The Small Claims Court can be useful, provided the claim is less than R15 000 – anything over that, and the matter will have to be assessed by a magistrate’s court, which is costly.
As clichés go, if you’re uninsured, being involved in a crash leaves you up the creek when you have a car that needs repair and no means to get around… to work, to fetch your children, to attend to whatever you might need to.
It’s a reflection of the sad state of the economy when 65% of drivers are prepared to put themselves at such risk and hope for the best.
BETTER THAN NOTHING: If you can’t afford comprehensive insurance, shop around for third-party insurance – an affordable option that will cover the damage to other cars, but not your own. It’s handy to have, if you smash into another vehicle.
WHERE’S THE PROOF?
An insurance risk manager at the South African Insurance Association, Zakes Sondiyazi, suggests you gather evidence.
“(Even if) you are fully insured, always make sure you get as much evidence of the accident as possible – whether or not you were the cause of the accident.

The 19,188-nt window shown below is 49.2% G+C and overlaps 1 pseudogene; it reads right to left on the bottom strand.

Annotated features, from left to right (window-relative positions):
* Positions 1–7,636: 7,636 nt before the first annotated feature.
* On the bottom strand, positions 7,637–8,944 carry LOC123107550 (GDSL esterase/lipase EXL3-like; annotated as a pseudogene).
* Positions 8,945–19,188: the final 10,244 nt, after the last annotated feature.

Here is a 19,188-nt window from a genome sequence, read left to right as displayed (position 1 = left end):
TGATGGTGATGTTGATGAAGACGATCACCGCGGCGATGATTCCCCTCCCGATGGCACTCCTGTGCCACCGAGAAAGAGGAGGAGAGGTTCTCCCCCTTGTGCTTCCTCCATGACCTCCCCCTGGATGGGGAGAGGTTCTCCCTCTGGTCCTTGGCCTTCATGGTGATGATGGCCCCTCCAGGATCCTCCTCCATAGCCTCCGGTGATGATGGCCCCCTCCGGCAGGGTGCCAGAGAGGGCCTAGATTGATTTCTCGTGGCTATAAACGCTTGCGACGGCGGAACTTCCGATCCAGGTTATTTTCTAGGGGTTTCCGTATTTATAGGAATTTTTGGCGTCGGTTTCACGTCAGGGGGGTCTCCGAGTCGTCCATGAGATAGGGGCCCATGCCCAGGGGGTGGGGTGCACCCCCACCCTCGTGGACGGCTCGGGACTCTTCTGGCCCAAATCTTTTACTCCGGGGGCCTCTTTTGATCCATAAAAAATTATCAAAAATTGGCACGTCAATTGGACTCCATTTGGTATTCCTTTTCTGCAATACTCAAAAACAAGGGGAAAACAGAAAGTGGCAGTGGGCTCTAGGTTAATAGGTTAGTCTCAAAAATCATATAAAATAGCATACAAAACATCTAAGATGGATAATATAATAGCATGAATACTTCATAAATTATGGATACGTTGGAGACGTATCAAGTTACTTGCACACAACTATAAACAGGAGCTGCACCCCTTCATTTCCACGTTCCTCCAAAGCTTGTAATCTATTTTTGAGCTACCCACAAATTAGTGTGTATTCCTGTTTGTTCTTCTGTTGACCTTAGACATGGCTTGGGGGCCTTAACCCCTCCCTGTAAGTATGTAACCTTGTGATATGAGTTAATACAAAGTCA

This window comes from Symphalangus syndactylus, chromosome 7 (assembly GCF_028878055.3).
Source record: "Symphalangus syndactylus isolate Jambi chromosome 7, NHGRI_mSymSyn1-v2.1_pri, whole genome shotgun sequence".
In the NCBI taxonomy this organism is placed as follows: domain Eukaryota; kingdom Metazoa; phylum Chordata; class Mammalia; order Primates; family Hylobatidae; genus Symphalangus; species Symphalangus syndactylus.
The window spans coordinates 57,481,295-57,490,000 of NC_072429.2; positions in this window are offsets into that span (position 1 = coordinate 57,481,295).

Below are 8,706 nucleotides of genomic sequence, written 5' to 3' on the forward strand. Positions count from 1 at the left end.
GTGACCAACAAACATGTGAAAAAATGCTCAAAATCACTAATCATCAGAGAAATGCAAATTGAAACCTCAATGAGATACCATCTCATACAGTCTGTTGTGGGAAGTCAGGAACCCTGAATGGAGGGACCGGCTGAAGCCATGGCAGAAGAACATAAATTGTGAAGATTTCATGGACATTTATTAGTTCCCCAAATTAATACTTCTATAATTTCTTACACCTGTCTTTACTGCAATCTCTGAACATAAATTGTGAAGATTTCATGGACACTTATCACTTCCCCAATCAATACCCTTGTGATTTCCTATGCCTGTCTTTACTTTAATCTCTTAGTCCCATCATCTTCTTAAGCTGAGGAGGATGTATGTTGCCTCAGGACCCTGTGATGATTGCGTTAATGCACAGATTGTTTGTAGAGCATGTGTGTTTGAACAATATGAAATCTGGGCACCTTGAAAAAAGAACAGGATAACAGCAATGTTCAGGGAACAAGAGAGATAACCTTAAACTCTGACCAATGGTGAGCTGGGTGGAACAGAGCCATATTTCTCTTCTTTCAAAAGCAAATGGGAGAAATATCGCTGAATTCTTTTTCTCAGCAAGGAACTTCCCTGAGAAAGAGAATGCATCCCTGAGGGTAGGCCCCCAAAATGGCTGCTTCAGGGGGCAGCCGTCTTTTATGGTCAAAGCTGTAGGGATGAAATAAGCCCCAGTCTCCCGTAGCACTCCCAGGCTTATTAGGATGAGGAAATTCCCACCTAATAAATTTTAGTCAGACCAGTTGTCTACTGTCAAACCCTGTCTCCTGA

“However, if you were not responsible and were able to demonstrate that you took evasive action, then you may not be liable for any damages.
Take photographs of both the vehicles and the accident site from several directions.
Try to find someone who witnessed the accident – this person must be an independent witness.
UNINSURED AND UNHAPPY? Contact the Ombudsman for Short-Term Insurance at 011 726 8900, visit www.osti.co.za or e-mail [email protected]
The SA Insurance Association can be contacted at 011 726 5381, visit http://www.saia.co.za/ or e-mail [email protected]